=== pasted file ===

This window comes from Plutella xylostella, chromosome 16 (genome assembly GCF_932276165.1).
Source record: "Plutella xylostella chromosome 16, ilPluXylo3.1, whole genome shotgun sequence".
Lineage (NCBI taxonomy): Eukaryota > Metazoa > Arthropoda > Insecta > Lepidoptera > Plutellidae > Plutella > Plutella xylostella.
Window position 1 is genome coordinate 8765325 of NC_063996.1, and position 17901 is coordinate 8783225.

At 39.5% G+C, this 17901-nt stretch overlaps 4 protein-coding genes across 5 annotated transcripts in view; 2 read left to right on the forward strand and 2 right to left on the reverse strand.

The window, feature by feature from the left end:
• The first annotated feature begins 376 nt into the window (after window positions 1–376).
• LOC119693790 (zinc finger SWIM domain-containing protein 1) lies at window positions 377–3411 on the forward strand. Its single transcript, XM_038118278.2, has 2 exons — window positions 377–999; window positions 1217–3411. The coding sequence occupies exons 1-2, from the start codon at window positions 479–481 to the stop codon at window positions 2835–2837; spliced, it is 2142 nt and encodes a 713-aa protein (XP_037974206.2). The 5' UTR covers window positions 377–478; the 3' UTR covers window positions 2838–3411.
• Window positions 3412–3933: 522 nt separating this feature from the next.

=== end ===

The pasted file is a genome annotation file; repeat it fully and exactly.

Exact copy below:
This window comes from Plutella xylostella, chromosome 16 (genome assembly GCF_932276165.1).
Source record: "Plutella xylostella chromosome 16, ilPluXylo3.1, whole genome shotgun sequence".
Lineage (NCBI taxonomy): Eukaryota > Metazoa > Arthropoda > Insecta > Lepidoptera > Plutellidae > Plutella > Plutella xylostella.
Window position 1 is genome coordinate 8765325 of NC_063996.1, and position 17901 is coordinate 8783225.

At 39.5% G+C, this 17901-nt stretch overlaps 4 protein-coding genes across 5 annotated transcripts in view; 2 read left to right on the forward strand and 2 right to left on the reverse strand.

The window, feature by feature from the left end:
• The first annotated feature begins 376 nt into the window (after window positions 1–376).
• LOC119693790 (zinc finger SWIM domain-containing protein 1) lies at window positions 377–3411 on the forward strand. Its single transcript, XM_038118278.2, has 2 exons — window positions 377–999; window positions 1217–3411. The coding sequence occupies exons 1-2, from the start codon at window positions 479–481 to the stop codon at window positions 2835–2837; spliced, it is 2142 nt and encodes a 713-aa protein (XP_037974206.2). The 5' UTR covers window positions 377–478; the 3' UTR covers window positions 2838–3411.
• Window positions 3412–3933: 522 nt separating this feature from the next.